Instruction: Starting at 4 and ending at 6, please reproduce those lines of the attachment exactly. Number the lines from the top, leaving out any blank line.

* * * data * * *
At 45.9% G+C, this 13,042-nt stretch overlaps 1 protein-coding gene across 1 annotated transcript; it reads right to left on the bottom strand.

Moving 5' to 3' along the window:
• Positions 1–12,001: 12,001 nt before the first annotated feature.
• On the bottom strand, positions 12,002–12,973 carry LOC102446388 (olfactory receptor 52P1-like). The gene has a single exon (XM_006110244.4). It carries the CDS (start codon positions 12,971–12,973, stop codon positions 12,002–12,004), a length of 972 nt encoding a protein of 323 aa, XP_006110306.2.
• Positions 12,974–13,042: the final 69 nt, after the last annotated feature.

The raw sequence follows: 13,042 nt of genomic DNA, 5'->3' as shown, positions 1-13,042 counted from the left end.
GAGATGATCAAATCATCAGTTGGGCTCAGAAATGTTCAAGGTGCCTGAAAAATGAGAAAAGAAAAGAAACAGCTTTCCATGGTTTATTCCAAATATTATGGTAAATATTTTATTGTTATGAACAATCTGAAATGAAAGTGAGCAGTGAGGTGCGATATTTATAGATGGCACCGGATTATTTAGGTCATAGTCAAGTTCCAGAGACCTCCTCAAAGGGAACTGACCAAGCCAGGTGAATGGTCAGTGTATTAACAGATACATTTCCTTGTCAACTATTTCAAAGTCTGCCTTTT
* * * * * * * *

• On the bottom strand, positions 12,002–12,973 carry LOC102446388 (olfactory receptor 52P1-like). The gene has a single exon (XM_006110244.4). It carries the CDS (start codon positions 12,971–12,973, stop codon positions 12,002–12,004), a length of 972 nt encoding a protein of 323 aa, XP_006110306.2.
• Positions 12,974–13,042: the final 69 nt, after the last annotated feature.

The raw sequence follows: 13,042 nt of genomic DNA, 5'->3' as shown, positions 1-13,042 counted from the left end.